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|Title:||A REGION-SENSITIVE FUZZY LOGIC CONTROLLER FOR pH||Authors:||VENKATARAMAN RAJAGOPALAN||Issue Date:||1999||Citation:||VENKATARAMAN RAJAGOPALAN (1999). A REGION-SENSITIVE FUZZY LOGIC CONTROLLER FOR pH. ScholarBank@NUS Repository.||Abstract:||One of the key process parameters that require constant monitoring and tight control is the pH of a given medium. pH processes, in general, are characterized by severe nonlinearity and extreme sensitivity as well as time varying gain. This has given rise to a host of control strategies. In recent years fuzzy logic has been employed successfully to pH control (e.g., Galluzzo et al., 1991, Parekh et al., 1994 and Tan et al., 1996). The advantages of a controller based on fuzzy logic are that it is nonlinear and does not require an analytical model of the process. While fuzzy controller generally outperforms the conventional controller for the highly nonlinear pH process, its performance is not equally good over the entire operating range when severe variations in the process gain occur. This work hence proposes a Region-Sensitive Fuzzy Logic Control (RSFLC) strategy that incorporates the severe process gain variations into the controller design so that control performance can be improved over a wide operating range. The present work is based on a CSTR in which an influent acid and a base stream get mixed to produce an effluent. The controlled variable chosen was pH in the CSTR and the manipulated variable was flow rate of the base stream. The perfectly mixed model of the CSTR was modified to account for the non-idealities and was validated by open-loop tests. The first step in designing the proposed RSFLC consisted of dividing the process into different gain regions. This was done based on gain of the static titration curves of three common acid-base systems, viz., strong acid-strong base, weak acid- strong base and a mixture of strong and weak acid-strong base. Four regions of high, low and transition gains were identified and PI-like fuzzy logic controllers (FLCs) of varying sensitivities were designed for each of these regions. The outputs of these FLCs were then combined according to the operational need at any given instant to produce an overall RSFLC output. A method of incorporating process information in the design of RSFLC was also developed to enable the controller to be extended to other acid-base systems with different titration curves. The proposed controller was first evaluated for its efficacy by simulation studies. Disturbances of different magnitudes in acid flow, concentration and composition were considered at different set points. The performance of RSFLC was compared to that of an ordinary FLC (called SFLC) in terms of under/overshoot, settling time and ISE. RSFLC was found to outperform SFLC under all the operating conditions studied with the performance becoming progressively better as the set points was shifted from pH 7 to 5 and to 11 to cover the various gain regions within the operating range. In addition, RSFLC was also compared with a model-based controller called the Adaptive Internal Model controller (AIMC) proposed by Lakshmi Narayanan, et. al. (1997). The results obtained, again confirm the superior performance of RSFLC. The proposed RSFLC was then implemented in a real time lab-scale CSTR. Experimental data confirmed the overall trend revealed by the simulation results under varied operating conditions. The control action of RSFLC was found to be stable, while control valve chattering was observed in the case of SFLC under certain disturbance conditions. Besides, SFLC was not successful in restoring the process to its set point in some cases. Regarding the AIMC, in general, it showed significantly higher settling time and deviation from the set point. Thus, the results obtained are quite encouraging and reflect the practical validity of the proposed RSFLC.||URI:||https://scholarbank.nus.edu.sg/handle/10635/153137|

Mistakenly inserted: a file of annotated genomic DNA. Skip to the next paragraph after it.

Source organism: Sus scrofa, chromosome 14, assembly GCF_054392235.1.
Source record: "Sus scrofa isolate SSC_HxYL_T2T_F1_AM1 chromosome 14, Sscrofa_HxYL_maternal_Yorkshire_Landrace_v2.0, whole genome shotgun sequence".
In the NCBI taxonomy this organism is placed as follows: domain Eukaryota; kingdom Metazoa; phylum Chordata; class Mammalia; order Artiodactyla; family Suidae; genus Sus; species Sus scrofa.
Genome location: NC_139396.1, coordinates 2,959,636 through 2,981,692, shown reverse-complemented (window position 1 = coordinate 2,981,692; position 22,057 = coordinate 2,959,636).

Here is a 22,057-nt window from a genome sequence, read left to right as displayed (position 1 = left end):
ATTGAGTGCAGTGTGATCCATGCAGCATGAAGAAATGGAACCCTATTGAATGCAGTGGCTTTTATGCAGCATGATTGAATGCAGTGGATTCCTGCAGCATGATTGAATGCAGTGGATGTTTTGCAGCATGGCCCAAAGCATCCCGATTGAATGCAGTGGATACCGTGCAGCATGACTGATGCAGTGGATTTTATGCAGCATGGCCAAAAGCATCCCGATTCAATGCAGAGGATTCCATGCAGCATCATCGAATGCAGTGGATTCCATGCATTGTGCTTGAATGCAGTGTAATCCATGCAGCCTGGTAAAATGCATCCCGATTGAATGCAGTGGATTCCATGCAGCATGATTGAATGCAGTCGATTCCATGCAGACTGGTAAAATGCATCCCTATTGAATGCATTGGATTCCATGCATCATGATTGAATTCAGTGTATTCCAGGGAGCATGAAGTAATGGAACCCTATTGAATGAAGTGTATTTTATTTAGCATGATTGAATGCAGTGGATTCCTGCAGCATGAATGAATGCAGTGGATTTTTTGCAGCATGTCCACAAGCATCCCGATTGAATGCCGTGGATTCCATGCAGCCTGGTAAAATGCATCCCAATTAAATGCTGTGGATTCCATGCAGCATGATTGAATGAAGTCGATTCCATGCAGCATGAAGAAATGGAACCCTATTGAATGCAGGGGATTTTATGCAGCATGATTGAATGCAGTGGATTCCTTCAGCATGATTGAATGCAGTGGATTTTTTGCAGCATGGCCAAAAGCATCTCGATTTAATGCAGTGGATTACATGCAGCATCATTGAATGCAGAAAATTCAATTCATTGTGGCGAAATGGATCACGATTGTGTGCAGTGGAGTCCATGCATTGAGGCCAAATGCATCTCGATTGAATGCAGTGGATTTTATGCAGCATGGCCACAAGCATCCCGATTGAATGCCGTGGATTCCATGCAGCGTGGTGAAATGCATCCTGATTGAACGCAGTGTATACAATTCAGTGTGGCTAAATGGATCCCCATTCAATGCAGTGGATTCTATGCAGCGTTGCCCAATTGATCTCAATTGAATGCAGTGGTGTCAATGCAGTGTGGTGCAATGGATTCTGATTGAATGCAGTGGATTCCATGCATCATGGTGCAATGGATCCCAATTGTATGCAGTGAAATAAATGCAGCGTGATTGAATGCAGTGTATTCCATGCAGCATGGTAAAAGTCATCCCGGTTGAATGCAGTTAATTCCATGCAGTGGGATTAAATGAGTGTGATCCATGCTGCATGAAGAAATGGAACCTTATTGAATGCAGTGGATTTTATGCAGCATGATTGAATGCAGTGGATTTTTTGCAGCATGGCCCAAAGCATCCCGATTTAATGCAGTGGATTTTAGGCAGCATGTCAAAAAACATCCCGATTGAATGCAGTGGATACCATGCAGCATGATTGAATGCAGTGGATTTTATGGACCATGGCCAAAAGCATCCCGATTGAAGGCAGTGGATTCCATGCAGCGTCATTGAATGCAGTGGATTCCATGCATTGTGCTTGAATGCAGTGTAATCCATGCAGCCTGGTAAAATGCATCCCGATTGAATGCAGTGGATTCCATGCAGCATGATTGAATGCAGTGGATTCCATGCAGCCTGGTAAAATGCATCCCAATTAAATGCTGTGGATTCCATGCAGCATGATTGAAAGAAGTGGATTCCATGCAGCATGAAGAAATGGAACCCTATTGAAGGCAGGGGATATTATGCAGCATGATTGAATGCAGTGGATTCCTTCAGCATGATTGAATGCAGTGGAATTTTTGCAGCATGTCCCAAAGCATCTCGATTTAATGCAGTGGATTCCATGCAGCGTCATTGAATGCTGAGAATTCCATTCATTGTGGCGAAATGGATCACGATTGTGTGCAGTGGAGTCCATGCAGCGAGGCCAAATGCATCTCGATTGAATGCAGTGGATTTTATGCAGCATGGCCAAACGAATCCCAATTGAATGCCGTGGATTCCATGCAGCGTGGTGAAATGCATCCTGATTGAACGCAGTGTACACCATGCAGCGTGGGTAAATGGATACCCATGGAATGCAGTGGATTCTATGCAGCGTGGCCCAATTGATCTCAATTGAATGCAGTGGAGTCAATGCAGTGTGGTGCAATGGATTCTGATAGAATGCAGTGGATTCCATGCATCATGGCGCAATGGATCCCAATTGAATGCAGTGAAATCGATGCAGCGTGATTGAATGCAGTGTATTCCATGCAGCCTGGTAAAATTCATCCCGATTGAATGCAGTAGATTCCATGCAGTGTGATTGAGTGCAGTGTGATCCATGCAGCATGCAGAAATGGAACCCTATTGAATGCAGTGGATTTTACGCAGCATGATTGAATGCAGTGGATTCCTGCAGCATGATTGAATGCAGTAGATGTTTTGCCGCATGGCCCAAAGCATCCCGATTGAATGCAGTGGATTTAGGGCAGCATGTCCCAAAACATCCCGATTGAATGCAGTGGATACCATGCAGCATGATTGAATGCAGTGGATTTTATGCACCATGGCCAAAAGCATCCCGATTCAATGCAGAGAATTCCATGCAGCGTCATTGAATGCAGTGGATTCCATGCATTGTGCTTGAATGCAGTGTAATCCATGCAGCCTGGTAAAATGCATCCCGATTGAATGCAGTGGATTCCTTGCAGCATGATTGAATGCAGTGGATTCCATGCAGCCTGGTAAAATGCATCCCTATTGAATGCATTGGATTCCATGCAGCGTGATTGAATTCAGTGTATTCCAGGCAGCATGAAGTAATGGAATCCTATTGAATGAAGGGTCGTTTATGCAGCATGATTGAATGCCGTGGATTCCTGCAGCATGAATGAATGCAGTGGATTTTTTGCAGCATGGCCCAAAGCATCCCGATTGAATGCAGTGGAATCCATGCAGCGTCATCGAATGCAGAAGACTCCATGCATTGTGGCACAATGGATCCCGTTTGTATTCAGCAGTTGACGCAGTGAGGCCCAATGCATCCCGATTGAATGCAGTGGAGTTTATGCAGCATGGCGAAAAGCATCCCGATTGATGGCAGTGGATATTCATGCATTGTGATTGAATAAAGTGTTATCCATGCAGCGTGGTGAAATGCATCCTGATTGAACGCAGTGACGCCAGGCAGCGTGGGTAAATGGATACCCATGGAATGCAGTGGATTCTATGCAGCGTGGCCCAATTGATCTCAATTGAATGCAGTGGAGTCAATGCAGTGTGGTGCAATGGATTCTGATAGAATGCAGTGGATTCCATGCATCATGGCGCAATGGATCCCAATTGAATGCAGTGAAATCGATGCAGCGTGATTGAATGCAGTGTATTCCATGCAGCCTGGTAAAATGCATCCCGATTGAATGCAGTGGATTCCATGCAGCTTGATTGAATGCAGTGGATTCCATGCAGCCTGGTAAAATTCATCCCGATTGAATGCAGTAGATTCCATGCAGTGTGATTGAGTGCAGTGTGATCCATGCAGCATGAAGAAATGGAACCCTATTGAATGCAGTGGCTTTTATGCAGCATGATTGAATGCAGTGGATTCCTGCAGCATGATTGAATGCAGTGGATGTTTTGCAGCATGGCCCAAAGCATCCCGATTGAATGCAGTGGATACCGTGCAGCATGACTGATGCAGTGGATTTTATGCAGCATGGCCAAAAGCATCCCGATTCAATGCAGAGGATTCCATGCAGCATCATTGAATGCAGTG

|Appears in Collections:||Master's Theses (Restricted)|
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